Tag Archives: Olivet

College: What’s the Point?

College: What's the Point? Embracing the Mystery of the Kingdom in a Postmodern WorldCollege: What’s the Point? Embracing the Mystery of the Kingdom in a Postmodern World by David B. Van Heemst

My rating: 2 of 5 stars

At the university where I teach, David Van Heemst looms large. He’s a fixture in the political science department, where his enthusiasm and knowledge have shaped his program and continue to impact the lives of hundreds of students. In the years that I’ve been a part of this academic community, I have never once heard a student say a negative word about one of his classes. Van Heemst clearly has a vision of the Christian college experience, and it’s one that shapes his teaching and his interactions with his students. Not having been a student, I was curious about what this looked like, and the easiest way to find out seemed to be exploring the book he’s written on that subject.

College: what’s the point? is Van Heemst’s manifesto on the role of college as a series of opportunities through which students can become a part of God’s redemptive narrative during their four years at a Christian liberal arts university. The book encapsulates Van Heemst’s enthusiasm, his passion, and his mission in teaching. It’s built upon not only his broad knowledge on a variety of subjects related to higher education, social justice, healthy relationships, and Christian formation but also upon his experiences over the past decades teaching and observing college students.

Audience is important here, and I quickly realized that the book is not a work about choosing a college or whether or why college in general is important; it’s not a book examining the philosophy behind Christian education or attempting to answer the question of whether one should go to college or the relative merits between vocational and liberal arts training. The audience here is those who have already arrived, the students who for whatever reason have decided upon college and have found themselves at a Christian four-year institution. Now that they’re here, regardless of how they arrived, this is what Van Heemst wants them to hear: an impassioned call to making the most of these years, to grasping them as god-given opportunity to engage in god-given work.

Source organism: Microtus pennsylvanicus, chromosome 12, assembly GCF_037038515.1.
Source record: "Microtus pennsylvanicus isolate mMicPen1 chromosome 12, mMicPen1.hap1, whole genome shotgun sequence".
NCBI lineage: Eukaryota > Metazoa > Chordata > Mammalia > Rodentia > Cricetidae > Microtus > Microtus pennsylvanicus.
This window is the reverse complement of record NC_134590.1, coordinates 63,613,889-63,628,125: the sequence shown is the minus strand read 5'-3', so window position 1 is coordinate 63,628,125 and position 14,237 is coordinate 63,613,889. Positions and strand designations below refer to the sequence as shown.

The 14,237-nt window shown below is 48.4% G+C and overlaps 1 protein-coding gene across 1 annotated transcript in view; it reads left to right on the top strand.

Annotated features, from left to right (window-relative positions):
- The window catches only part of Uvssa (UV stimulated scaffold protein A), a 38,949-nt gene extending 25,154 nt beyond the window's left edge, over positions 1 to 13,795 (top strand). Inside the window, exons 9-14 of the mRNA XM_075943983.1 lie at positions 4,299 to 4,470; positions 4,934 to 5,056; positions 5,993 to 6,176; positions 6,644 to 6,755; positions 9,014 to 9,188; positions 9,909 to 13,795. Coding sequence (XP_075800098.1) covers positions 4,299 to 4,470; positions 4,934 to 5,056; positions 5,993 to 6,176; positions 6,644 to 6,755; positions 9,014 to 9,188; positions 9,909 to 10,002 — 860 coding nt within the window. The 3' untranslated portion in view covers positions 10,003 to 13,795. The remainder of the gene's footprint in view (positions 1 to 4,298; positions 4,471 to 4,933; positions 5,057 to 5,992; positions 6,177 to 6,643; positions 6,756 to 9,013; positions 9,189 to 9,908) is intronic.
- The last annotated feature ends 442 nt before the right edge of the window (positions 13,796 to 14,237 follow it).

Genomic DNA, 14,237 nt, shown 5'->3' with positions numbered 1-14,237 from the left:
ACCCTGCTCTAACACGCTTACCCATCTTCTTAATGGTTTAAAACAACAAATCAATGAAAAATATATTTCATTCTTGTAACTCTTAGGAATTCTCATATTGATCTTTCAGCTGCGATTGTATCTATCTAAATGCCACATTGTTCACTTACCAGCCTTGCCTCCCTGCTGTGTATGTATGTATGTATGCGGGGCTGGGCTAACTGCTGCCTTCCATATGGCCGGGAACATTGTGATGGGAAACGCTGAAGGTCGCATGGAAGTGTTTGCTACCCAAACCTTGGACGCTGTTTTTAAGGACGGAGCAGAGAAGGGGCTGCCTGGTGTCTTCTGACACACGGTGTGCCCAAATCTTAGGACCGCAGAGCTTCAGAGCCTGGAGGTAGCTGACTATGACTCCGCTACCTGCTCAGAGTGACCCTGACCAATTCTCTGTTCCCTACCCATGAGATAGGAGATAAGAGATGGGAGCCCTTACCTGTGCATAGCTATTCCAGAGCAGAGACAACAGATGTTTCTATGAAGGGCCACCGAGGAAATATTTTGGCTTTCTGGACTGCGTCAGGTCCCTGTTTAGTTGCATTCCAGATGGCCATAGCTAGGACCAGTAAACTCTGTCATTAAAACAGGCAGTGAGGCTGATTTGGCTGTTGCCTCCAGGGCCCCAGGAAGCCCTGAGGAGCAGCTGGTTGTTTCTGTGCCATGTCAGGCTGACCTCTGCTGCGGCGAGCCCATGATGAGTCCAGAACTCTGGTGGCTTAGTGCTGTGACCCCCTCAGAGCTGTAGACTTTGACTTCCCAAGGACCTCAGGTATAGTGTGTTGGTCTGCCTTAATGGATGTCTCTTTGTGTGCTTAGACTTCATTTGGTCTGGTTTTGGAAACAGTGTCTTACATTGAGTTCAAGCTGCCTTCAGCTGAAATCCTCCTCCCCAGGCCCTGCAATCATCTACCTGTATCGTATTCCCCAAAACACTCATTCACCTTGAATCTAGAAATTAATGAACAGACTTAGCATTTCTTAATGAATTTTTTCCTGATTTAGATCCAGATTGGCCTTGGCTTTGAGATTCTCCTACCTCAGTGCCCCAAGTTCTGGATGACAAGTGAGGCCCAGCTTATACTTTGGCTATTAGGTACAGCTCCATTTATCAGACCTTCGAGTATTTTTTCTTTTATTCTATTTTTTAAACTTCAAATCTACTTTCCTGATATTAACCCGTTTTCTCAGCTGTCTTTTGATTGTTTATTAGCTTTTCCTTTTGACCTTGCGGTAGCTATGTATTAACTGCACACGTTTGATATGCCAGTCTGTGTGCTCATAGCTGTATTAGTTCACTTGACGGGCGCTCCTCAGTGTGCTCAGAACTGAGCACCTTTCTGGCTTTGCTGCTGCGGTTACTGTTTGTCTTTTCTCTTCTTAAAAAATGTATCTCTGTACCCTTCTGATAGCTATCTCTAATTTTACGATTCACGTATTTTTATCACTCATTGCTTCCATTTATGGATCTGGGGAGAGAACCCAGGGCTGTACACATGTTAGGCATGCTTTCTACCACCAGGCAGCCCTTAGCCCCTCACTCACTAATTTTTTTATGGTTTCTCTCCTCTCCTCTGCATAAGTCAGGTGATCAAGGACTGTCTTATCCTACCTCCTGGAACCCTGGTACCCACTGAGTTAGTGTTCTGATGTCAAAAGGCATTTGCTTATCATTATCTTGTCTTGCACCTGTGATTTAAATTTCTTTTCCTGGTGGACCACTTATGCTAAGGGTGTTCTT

For Van Heemst, there is one reason for college, one purpose behind the years spent in such a community, and it’s summed up by the book’s subtitle: “Embracing the mystery of the kingdom in a postmodern world.” Van Heemst begins the work by setting up the confusion and disillusionment that many students arrive to school with (though he may be overplaying this a bit for a place like Olivet, where many of the students seem to arrive quite content with the worldview they’ve inherited). He celebrates what he sees as the genuine desire of students for real meaning in their lives, a meaning he believes that the world at large has not been able to supply them with. That meaning instead can be found in a life of service to God and his kingdom. This is the primary message of the entire book– how to view and experience the formative college years in a Christian, missional context.

Van Heemst first explores three important questions a college student must explore: whether there’s a point to anything (his engagement with nihilism is an important theme of the book), what would happen if one didn’t go to college (or rather, what would happen if one wasted the opportunity college provides to become “a quality person”), and which worldview or narrative will shape one’s life. For this last question, he broadly outlines the appeals and pitfalls of the “ancient” (which he characterizes– a bit problematically– in broad terms as Platonic), modern, and post-modern views of reality. He contrasts these with a Christian view of reality and spends the second part of the book examining the Christian imperatives to work for peace and justice and to wrestle with God’s calling on one’s life to pursue these in a broken world. Finally, Van Heemst examines three primary ways in which a young Christian will be shaped socially and intellectually by his or her college experience: in mind, by friends, and in the search for a mate (more on this last in a moment).